Even on the occasion of her baptism the royal maid of scarcely six weeks appears to have been equal to the situation, for the fond Queen-mother, describing the ceremony to the King of Belgium, writes: "Little Alice behaved remarkably well."
In the sweet domestic life of the English royal family, where wise and loving parents personally watched over the education and development of their children, the youthful Princess grew like a fair flower. She was the pet and favorite, the sweetest and most tender-hearted of all the little crowd that made England's palaces merry with childish laughter.
At first the little maid showed no inclination for study. Books were thrown aside for a romp with her brothers on the lawn at Osborne or Balmoral, and a pony or a pet lamb was her greatest delight. Her tender care for the happiness of others was evident in earliest childhood. All her pocket-money was saved to be invested in birthday and Christmas presents for her teachers and attendants; and during the yearly visits to Balmoral many a poor Highland cottager was made comfortable by her kind charity.
After the marriage of the Princess Victoria to Prince Frederick William of Prussia, the Princess Alice, a graceful girl of fifteen years, became more and more a comfort and companion to her parents. Her intellectual development was very rapid, and her talent for music and drawing was a special delight to Prince Albert, her father, who found in her a sympathetic admirer of the rare works of art which he had collected at Windsor Castle. At this time the Queen-mother wrote of her: "Alice is very good, gentle, and intelligent, and a real comfort to me. I will not think of her marriage so long as I can reasonable delay it."
But love has its own way, even in royal palaces. In June, 1860, at the time of the great Ascot races, the court at Windsor entertained numerous royal guests, among whom were the two young Princes, Louis and Henry of Hesse, sons of Prince Karl, and nephews of the reigning Grand-Duke. Princess Alice and Prince Louis fell in love in good old-fashioned style, and after considerable correspondence between the royal families of England, Prussia, and Hesse, the Prince came to Windsor in the following November to sue for the hand of the fair Princess. The simple circumstances of the betrothal are thus related in the Queen's journal, under the date of November 30, 1860: "As I sat chatting with the gentlemen after dinner, I noticed that Alice and Louis, who were standing together by the stove, were talking more earnestly than usual, and as I passed them on my way to the next room they came toward me, and Alice, greatly agitated, told me he had asked her in marriage, and begged for my blessing. I could only press his hand, and say 'Certainly,' and that we would speak with him later in our apartments. We passed the evening as well as we could, working as usual. Alice came to our room, agitated but very quiet, Albert sent for Louis to go to his apartments. Later he called Alice and myself....Louis has a warm, noble heart. We embraced our dear Alice, and praised her. Louis pressed my hand and kissed it, and I embraced him. After we had spoken together for a while we separated. It was a very touching, and to me a very sacred, moment."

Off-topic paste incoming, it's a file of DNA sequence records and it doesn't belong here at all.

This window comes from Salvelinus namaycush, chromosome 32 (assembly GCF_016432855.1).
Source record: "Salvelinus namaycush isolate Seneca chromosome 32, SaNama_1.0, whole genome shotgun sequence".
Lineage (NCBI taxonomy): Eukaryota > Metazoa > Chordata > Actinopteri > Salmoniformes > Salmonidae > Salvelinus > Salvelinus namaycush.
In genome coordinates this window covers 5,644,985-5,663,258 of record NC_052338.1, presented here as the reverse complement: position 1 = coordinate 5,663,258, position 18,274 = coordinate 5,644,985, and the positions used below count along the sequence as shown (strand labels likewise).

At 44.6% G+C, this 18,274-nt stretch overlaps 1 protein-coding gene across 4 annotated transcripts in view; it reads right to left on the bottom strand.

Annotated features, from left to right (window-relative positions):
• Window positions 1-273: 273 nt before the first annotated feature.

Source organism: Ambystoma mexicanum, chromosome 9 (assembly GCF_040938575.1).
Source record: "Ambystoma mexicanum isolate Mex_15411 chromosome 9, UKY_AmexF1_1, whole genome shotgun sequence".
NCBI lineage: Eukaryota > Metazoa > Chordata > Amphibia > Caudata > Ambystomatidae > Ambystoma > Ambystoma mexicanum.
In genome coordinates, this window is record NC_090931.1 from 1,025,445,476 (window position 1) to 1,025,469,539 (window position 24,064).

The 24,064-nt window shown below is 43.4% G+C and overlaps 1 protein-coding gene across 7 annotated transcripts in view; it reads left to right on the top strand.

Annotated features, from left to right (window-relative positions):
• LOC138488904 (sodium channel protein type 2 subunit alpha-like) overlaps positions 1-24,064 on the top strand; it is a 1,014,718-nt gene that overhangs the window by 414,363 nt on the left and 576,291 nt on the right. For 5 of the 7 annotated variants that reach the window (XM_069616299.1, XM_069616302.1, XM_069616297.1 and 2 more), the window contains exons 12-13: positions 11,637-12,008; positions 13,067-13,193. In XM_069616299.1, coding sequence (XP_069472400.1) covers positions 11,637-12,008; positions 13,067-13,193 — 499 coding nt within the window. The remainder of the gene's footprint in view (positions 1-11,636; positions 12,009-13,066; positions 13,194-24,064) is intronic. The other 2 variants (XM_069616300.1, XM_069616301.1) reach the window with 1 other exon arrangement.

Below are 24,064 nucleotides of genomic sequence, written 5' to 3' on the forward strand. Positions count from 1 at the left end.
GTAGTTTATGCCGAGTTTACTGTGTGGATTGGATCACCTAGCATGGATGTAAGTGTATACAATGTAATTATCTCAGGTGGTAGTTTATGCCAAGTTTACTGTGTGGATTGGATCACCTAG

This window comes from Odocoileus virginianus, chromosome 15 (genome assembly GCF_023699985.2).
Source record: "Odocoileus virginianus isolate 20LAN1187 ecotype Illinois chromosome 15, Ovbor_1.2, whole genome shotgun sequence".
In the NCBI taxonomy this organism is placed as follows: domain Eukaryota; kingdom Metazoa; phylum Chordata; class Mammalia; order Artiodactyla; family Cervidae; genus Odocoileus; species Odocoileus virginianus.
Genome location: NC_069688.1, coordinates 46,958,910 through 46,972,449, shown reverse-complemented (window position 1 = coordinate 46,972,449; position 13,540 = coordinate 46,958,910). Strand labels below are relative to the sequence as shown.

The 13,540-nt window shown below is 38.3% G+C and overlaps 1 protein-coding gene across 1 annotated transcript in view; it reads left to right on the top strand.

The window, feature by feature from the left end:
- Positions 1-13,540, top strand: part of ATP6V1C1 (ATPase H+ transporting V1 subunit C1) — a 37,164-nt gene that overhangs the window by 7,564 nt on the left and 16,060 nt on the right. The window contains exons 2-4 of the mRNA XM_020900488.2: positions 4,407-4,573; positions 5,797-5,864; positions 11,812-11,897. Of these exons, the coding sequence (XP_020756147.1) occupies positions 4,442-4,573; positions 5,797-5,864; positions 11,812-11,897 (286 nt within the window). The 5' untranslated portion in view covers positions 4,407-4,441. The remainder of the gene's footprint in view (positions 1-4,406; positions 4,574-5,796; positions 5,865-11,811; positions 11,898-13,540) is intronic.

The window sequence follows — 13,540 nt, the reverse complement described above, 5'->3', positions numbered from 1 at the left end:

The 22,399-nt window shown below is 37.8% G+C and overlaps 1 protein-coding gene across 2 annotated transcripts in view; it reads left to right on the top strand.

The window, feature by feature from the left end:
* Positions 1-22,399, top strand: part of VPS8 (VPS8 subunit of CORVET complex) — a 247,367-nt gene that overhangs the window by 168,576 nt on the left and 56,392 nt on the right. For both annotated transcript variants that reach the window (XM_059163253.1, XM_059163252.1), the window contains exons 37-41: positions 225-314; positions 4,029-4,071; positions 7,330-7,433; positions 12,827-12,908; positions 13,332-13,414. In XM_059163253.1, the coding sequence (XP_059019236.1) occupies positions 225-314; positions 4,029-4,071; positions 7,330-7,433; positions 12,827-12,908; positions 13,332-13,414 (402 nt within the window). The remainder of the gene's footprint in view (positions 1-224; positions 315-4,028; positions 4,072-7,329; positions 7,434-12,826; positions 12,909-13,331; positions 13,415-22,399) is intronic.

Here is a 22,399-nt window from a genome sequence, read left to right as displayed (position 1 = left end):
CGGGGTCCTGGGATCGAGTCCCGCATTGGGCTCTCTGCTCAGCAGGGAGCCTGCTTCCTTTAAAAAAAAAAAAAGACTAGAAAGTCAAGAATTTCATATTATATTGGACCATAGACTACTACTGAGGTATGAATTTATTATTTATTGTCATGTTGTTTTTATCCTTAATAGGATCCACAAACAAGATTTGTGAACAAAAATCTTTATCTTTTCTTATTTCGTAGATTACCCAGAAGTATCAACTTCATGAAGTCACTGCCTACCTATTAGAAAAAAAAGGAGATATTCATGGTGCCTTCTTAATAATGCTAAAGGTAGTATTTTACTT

A year later, as preparations were being made for the marriage of the Princess, her beloved father died after a short illness. The death of Prince Albert was universally mourned, and to his family it was a blow which even time has had no power to soften. Between the Princess Alice and her father there existed a peculiar sympathy and affection. During his illness she was constantly at his bedside, and to the last sad moment his most tender and devoted nurse. In the time of bitter sorrow she developed a strength of character wonderful in one so young and gentle. Upon her fell the burden of supporting and comforting her broken-hearted mother. "The character shown by the Princess Alice in this severe trial is worthy of the highest admiration," wrote the Grand-Duchess of Baden; "although overcome with grief at the death of a dearly beloved father - and what a father, what a friend and counsellor! - in those first dreadful moments of the shattering of a happy and loving family she stood full of calm resolution, uniting all the broken threads in her young hands. All official communications to the afflicted Queen were received by her. She attended to the necessary correspondence, and did all in her power to save her stricken mother from undue exertion. The gentle girl became in a moment the wise and thoughtful Princess, beloved and honored by the ministers of state as well as the lowest servants of the household."
The presence of the Princess Alice became a necessity to the suffering Queen, and her marriage was delayed until the following summer, when it took place at Osborne on the 1st of July, 1862. The ceremony was strictly private and without display, only royal relatives of the bride and bridegroom being present.
The married life of this beautiful woman was spent, for the most part, at the quiet little town of Darmstadt, on the Rhine, the residence of the ducal family of Hesse. A touching record of her life as wife and mother is given in a volume of letters to the Queen Victoria, which has been recently published.